Resveratrol, (3, 5, 4'-trihydroxystilbene) is a non-flavonoid polyphenol stilbene synthesized by plants when damaged by infectious diseases or ionizing radiation. Although present in more than seventy plant species, grapes and wine are the major dietary contributors of resveratrol, responsible for 98% of the daily intake. In 1992, Renaud and De Lorgeril first linked wine polyphenols, including resveratrol, to the potential health benefits ascribed to regular and moderate wine consumption (the so called "French Paradox"). Since then, resveratrol has received increasing scientific interest, leading to research on its biological actions, and to a large number of published papers, which have been collected and discussed in this review. The relatively low amounts of resveratrol measured in wine following moderate consumption, however, may be insufficient to mitigate biological damage, such as that due to oxidative stress. On this basis, the authors also highlight the importance of viticulture and the winemaking process to enhance resveratrol concentrations in wine in order to bolster potential health benefits.

Published in Phenolic compounds

OBJECTIVE: Moderate alcohol use has been broadly associated with health benefits among older adults, including improved mood. Aims of this study were to evaluate the relationship of moderate alcohol use and depressive symptomatology over a period of eight years, and to examine inflammation, indicated by C-reactive protein (CRP), as one mechanism by which this relationship functions.

METHODS: The study included 3177 community-dwelling participants over the age of 65 in 2008 drawn from the Health and Retirement Study. Data from the 2006, 2008, 2012, and 2014 waves were used. Alcohol use was measured via self-report and was dichotomized as abstinent (0 drinks per week) and moderate (1-14 drinks per week). Inflammation was measured using CRP, which was collected using an enzyme-linked immunosorbent assay and provided in units of mug/mL. Control variables included gender, age, body mass index (BMI), and medical burden.

RESULTS: A latent growth curve model with full information maximum likelihood was used, with results revealing that moderate drinkers endorsed fewer depressive symptoms at baseline and a steeper rate of change over time. Abstinent respondents' depressive symptomatology was characterized by a more linear change rate. Further, moderate drinkers had lower CRP levels suggesting that inflammation partially mediates the relationship between moderate alcohol use and depressive symptomatology.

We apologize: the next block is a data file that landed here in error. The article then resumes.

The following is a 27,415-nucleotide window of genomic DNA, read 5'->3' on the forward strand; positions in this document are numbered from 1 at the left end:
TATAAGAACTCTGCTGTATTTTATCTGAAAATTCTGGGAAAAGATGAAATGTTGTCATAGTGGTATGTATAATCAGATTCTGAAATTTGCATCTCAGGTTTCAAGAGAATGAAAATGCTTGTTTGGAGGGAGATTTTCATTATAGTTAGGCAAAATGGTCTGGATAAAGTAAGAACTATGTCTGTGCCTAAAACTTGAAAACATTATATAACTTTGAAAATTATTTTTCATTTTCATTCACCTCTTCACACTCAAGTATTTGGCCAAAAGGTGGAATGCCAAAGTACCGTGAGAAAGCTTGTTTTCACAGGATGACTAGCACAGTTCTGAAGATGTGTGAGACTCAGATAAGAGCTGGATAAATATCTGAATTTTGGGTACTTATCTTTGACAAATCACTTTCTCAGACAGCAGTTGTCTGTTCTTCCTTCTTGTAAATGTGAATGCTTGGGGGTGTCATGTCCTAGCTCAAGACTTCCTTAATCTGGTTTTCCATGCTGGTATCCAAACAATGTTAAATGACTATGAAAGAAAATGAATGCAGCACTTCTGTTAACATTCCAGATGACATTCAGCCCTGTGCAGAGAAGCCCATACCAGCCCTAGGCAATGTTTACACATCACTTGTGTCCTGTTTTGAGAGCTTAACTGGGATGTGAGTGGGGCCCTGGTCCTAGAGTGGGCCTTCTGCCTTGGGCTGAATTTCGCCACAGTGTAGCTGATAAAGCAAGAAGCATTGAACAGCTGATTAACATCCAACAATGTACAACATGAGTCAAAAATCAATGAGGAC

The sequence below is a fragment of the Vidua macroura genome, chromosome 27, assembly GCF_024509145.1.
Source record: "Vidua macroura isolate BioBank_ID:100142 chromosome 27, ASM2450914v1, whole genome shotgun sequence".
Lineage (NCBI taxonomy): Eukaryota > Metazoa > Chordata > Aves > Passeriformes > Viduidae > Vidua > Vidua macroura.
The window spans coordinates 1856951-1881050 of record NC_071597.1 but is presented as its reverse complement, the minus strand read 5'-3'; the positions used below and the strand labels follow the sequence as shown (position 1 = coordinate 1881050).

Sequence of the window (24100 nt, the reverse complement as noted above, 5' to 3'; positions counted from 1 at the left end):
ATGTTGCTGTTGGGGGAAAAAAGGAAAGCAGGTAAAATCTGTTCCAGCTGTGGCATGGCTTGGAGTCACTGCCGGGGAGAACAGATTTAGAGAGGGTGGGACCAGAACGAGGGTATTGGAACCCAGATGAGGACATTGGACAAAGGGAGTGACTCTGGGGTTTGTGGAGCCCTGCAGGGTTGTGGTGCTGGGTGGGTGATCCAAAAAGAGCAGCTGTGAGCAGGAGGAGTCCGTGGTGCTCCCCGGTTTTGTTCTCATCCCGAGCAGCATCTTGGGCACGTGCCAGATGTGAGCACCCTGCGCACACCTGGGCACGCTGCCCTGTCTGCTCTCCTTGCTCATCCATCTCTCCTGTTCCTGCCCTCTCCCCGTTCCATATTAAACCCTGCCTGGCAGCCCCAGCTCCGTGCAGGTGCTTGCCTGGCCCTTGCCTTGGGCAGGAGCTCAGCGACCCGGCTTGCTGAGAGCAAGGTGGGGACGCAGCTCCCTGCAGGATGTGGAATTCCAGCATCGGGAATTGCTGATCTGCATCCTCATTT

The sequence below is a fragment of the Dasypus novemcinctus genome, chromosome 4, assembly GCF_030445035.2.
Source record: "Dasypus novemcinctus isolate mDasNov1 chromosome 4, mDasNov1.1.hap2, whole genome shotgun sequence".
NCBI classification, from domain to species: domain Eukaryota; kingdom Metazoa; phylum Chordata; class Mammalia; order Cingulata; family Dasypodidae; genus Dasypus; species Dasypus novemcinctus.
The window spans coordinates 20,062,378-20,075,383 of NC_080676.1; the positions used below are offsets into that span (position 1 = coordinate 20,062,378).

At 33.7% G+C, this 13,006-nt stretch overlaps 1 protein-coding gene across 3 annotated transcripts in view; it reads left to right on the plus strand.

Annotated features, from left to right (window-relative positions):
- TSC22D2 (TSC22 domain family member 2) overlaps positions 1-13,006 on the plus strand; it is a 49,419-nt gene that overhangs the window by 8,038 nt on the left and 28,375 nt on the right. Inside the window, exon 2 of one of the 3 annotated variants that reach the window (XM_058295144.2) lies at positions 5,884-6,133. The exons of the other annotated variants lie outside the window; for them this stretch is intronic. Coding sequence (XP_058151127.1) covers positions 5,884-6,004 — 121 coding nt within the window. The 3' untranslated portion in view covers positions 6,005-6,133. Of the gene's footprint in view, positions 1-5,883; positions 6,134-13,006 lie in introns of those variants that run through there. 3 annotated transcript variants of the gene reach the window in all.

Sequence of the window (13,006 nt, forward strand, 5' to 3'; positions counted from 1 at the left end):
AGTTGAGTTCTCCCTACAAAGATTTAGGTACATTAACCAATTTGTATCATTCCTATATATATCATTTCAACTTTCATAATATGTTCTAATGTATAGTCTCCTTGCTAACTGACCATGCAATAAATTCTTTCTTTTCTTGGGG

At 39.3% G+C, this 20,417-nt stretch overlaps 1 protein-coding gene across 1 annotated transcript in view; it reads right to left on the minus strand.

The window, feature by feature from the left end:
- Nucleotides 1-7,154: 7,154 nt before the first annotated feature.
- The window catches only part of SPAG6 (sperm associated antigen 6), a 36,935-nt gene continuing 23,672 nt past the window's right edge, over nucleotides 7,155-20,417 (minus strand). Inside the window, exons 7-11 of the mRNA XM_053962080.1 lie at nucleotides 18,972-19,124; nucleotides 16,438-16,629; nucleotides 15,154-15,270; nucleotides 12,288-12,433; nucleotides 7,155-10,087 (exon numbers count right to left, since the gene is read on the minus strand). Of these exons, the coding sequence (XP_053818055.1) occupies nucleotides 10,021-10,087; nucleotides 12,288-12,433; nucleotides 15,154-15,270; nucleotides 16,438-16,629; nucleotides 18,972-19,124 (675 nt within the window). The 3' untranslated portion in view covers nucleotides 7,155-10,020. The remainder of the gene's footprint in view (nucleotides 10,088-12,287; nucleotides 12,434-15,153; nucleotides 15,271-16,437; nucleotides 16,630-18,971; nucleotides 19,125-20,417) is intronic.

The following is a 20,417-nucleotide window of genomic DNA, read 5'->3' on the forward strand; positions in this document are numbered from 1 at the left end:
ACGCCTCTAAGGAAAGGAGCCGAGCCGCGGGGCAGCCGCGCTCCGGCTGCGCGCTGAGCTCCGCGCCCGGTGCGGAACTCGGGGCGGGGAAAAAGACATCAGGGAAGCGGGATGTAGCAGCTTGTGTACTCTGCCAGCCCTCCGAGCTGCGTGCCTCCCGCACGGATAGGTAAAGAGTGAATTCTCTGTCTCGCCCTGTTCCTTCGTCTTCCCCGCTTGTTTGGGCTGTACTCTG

CONCLUSIONS: Moderate alcohol use predicts fewer depressive symptoms among older adults. This relationship is partially moderated by CRP and is eroded by the passage of time. Future research should identify additional mechanisms relating alcohol to positive health outcomes and less depressive symptomatology. Copyright (c) 2017 John Wiley & Sons, Ltd

Published in General Health

BACKGROUND: frailty is an indicator of late-life decline marked by higher rates of disability and healthcare utilisation. Research has linked health benefits with moderate alcohol use, including frailty risk reduction. Past work suggests inflammation, measured by C-reactive protein (CRP), as one candidate mechanism for this effect.

OBJECTIVE: this study aims to elucidate a possible mechanism - CRP modulation - by which moderate alcohol consumption may protect against frailty.

METHODS: a cross-sectional study using data from the 2008 wave of the Health and Retirement Study (HRS) conducted by the University of Michigan. The HRS is a cohort study on health, retirement and aging on adults aged 50 and older living in the USA. A final sample of 3,229 stroke-free participants, over the age of 65 years and with complete data, was identified from the 2008 wave. Alcohol use was measured via self-report. Frailty was measured using the Paulson-Lichtenberg Frailty Index. CRP was collected through the HRS protocol.

RESULTS: results from structural equation modelling support the hypothesised model that moderate alcohol use is associated with less frailty and lower CRP levels. Furthermore, the indirect relationship from moderate alcohol use to frailty through CRP was statistically significant.

CONCLUSIONS: overall findings suggest that inflammation measured by CRP is one mechanism by which moderate alcohol use may confer protective effects for frailty. These findings inform future research relating alcohol use and frailty, and suggest inflammation as a possible mechanism in the relationship between moderate alcohol use and other beneficial health outcomes.

Published in General Health

Although excessive alcohol use and alcohol misuse contribute to a broad range of health problems, recent research indicates that moderate alcohol consumption may in fact be beneficial. The present study builds on previous research to investigate the associations between alcohol use and self-rated health status among young adults. Using data collected in 2008 from the National Longitudinal Survey of Adolescent to Adult Health (Add Health), we use ordered probit models to determine whether the protective effects of moderate alcohol use are present after controlling for demographic, lifestyle, family background, and health-related characteristics. Our findings generally support earlier research with older samples, but some key gender differences are present. For women (n = 8275), moderate drinkers have better self-rated health status relative to former drinkers, infrequent drinkers, and light drinkers. Among men (n = 7207), the effects are mixed and less often significant. Differences in results between men and women point to the need for further gender-specific research and studies with other measures of health.

Published in General Health
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